Web, TV Convergence: Bring the ‘Rivers and Streams’ Together
|Move over Two-and-a-Half Men, Web-enabled televisions are interactive, can provide streaming video and create new types of opportunities and revenue streams for some electronic system contractors. Photo Courtesy of PRNewsFoto/DISH Network L.L.C.|
Who would have thunk it?
Confusion and too many choices can create business opportunities for home electronic system contractors (ESCs), this time as the Internet and Web-enabled televisions come together for e-mails, social networking, sophisticated gaming, family picture shows and, especially, video on demand.
If you have jumped into streaming video for your clients, or are considering it, wade over that stream and view it all as a kind of Pittsburgh of home services, where three rivers — the Internet’s Allegheny, television’s Monongahela, and the home area network (HAN) of the Ohio — are converging.
No doubt, home electronics, components, applications, displays, lighting and mobile devices are all coming together in one way or the other, sooner or later, depending on technologies, protocols, platforms, players and service providers.
But when it comes to homeowners considering Web-enabled TVs and streaming video, many are confused and face scores of choices that often impact other decisions like dominoes falling. Such potential obstacles create streams of another kind — revenue — for ESCs who can extend their consultant advice for current clients and add to their story when prospecting.
While there is plenty to do with hardware, software, to-the-home broadband, wired and wireless HANs, energy management, and integration, the newer Web-to-TV twist is content. Somewhat similar to IP-enabled whole home audio services, in which the homeowner can tune into Polish disco, German opera and drum songs from a Thailand radio station, for video, content is king but an expensive and befuddling one, centering on sources, delivery, storage and retrieval, to name a few.
There always exists demand. Media research firm Nielsen reports that about 60 percent of home viewers watch television and surf the Internet simultaneously, though often on different devices. Mobiles devices such as tablets, the iPad and many smartphones all can bring Web and TV experiences together, but on an obviously more personal basis. Of course, such “Walkman-like” experiences have their place but when it comes to home theater and whole home video, what some television makers call Internet-based television, or IPTV, has the ability to transform the TV from a passive to a much more interactive device for the whole family.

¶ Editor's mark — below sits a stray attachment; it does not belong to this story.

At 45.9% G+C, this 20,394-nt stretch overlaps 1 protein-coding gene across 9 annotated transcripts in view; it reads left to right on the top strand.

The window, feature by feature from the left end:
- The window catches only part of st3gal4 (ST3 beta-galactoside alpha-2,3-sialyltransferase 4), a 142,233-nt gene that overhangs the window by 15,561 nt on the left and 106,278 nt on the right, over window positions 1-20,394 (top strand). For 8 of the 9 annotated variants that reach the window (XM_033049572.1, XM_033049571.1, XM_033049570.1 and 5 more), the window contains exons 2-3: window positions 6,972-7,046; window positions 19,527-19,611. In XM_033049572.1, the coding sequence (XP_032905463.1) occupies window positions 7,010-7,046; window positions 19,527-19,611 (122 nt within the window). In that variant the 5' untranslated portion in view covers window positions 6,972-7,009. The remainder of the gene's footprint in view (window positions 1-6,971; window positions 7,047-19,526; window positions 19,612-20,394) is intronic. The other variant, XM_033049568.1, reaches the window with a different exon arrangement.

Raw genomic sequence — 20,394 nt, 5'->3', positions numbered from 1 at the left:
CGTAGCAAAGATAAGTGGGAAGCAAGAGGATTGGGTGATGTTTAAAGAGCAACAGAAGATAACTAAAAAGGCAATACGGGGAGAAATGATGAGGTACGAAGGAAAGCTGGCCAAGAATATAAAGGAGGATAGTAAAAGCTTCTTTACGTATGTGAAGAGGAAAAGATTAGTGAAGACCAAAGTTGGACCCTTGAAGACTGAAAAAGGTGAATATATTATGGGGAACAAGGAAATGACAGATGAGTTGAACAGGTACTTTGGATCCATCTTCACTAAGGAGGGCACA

IPTV concepts can confuse some clients and prospects but it also a way to provide advice, installation, service, maintenance and “in-the-cloud” storage/retrieval, all based on a better understanding of the customized needs of customers and a better understanding of technology. Photo Courtesy of PRNewsFoto/VIZIO
Which shifts back to the emerging role of content aggregators, individuals or organizations that gather Web content or applications for reuse or resale. There are two kinds of content aggregators: those who simply gather material from various sources for their websites and audio/video display and those who gather and distribute content to suit their customer's needs.
For some homeowners and ESCs, IPTV and content aggregating is “certainly in its infancy,” says CEDIA Senior Director of Technology Dave Pedigo. “But things are changing rapidly.” It seems with the consumer electronics, do-it-yourself (DIY), solution-in-a-box arena that Apple TV, Roku, D-Link’s Boxee Box, and, to a lesser extent, Google TV are attracting customers by bragging that “there’s more on TV than television.”
Beyond those simple applications, “The connected TV market is strong and growing,” says Pedigo. Audio and video are a significant part of a CEDIA member’s business. But, when it comes to an ESC’s ultimate sweet stop, it’s how all the “rivers and streams” come together while meeting customized needs. More importantly: “System integration and automation across rooms with high performance and home theaters” must be more than a large Internet screen, adds the CEDIA executive. He contends that a viable next step would be professionals to look at themselves more as a digital home doctor, to help set up, install, maintain and even remotely manage the whole home network, whatever its configuration, embedded technologies and connected devices.
Pedigo’s concept of a digital home doctor, which goes beyond Best Buy’s Geek Squad, seems to have juice. At least, early this month, Comcast/Xfinity thought so. That firm, which has already introduced monitored security and home system services, first in Houston, will now rollout what it said to reporters was “a new kind of service technician who can clean out viruses from a home computer, walk through setting up a wireless printer or help connect a flat-panel TV to the Internet.” Hold on a minute…that sounds like the Geekers.
The Xfinity Signature Support service starts in the Twin Cities, Atlanta and Chattanooga, Tenn., before a nationwide rollout.